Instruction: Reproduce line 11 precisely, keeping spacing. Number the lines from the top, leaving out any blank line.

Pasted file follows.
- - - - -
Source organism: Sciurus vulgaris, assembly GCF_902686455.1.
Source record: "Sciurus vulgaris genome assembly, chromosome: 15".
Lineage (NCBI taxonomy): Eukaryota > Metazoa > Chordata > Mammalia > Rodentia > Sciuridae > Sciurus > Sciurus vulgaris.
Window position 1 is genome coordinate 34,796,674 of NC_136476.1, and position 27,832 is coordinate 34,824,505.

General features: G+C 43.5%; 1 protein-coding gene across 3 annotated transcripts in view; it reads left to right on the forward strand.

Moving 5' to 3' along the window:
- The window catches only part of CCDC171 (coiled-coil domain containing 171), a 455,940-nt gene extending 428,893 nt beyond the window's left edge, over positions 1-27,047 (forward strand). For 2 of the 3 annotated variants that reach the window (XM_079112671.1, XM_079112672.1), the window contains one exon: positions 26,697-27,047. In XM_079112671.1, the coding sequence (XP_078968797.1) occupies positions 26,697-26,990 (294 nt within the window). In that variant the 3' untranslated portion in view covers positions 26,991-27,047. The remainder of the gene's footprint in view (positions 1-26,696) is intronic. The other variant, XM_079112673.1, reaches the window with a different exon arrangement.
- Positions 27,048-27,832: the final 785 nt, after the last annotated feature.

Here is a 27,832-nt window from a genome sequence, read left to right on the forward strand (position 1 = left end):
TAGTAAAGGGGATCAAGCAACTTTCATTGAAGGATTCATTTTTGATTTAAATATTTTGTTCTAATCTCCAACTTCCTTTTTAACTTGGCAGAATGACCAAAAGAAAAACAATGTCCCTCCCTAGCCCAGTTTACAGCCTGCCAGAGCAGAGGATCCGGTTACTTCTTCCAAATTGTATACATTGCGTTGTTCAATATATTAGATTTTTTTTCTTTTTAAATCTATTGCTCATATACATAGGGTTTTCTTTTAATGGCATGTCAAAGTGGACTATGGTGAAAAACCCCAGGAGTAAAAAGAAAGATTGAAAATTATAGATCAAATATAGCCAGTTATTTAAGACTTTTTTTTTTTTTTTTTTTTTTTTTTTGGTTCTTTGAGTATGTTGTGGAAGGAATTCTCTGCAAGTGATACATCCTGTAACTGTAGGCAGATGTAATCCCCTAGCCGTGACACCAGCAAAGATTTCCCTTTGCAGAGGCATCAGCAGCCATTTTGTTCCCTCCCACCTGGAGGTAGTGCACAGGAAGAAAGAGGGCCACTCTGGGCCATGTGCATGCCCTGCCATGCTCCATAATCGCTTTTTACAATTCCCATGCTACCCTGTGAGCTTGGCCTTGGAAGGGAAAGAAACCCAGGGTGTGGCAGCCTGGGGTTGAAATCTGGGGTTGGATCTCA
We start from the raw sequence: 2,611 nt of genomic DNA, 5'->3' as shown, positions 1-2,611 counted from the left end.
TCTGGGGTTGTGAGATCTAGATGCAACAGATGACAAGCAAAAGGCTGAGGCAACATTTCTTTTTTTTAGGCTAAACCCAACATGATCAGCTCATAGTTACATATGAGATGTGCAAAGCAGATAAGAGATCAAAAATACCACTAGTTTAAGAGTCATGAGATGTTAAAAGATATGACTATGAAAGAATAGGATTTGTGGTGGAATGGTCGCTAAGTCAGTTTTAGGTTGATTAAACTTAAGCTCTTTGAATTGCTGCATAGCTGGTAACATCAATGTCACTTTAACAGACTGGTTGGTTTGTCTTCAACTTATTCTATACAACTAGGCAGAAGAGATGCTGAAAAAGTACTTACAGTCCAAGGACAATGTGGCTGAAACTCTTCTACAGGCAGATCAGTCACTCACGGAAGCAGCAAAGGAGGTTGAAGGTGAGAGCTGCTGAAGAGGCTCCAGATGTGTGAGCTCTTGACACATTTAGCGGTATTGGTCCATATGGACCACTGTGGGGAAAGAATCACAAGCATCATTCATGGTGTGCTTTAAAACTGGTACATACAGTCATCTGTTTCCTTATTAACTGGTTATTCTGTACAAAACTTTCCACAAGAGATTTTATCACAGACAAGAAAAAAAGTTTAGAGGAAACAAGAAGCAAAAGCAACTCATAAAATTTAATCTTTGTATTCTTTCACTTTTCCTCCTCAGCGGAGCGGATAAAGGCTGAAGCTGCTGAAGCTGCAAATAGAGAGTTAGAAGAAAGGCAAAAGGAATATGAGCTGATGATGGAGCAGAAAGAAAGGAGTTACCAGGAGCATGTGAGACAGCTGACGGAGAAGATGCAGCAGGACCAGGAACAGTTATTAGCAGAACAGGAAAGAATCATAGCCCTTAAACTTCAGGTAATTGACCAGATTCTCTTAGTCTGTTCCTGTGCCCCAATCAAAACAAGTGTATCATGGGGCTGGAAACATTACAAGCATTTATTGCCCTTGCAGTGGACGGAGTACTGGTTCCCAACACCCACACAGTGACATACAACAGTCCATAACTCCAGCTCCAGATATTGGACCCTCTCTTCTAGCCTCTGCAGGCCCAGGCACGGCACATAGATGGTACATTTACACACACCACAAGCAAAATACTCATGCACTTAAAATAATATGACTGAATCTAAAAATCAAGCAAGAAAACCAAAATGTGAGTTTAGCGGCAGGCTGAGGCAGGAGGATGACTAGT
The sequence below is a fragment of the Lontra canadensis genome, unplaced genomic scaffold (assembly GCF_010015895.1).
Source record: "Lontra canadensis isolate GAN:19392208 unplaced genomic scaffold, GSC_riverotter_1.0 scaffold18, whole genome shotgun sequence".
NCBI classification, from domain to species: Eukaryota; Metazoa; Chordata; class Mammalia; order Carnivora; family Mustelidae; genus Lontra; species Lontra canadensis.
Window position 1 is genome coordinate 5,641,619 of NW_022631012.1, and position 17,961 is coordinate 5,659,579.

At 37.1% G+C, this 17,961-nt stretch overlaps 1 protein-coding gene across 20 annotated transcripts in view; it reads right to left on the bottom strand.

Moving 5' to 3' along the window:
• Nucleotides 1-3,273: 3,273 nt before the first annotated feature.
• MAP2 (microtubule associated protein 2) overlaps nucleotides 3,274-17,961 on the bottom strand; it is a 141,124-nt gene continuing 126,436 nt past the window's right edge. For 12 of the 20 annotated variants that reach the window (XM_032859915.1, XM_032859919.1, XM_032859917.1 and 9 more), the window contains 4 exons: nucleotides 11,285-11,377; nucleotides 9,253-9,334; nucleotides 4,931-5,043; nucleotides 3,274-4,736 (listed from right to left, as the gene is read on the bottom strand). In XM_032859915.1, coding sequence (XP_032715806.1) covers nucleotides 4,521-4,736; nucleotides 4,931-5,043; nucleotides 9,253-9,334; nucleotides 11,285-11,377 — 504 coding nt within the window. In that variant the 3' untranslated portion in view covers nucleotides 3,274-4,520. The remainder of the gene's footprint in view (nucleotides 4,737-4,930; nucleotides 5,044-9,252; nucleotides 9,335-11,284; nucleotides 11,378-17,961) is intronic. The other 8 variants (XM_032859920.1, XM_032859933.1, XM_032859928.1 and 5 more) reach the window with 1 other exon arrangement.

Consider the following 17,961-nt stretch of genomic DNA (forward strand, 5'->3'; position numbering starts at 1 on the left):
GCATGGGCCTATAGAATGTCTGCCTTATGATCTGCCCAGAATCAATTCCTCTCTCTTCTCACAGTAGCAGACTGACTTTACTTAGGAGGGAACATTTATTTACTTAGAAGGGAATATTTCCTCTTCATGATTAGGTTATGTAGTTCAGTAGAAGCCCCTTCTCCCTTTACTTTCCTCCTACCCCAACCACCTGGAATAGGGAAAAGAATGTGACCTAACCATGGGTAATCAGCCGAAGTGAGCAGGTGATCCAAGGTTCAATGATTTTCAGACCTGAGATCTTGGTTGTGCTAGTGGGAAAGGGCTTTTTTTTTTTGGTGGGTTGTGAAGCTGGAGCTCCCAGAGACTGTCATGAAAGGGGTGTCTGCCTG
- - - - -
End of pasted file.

We start from the raw sequence: 2,611 nt of genomic DNA, 5'->3' as shown, positions 1-2,611 counted from the left end.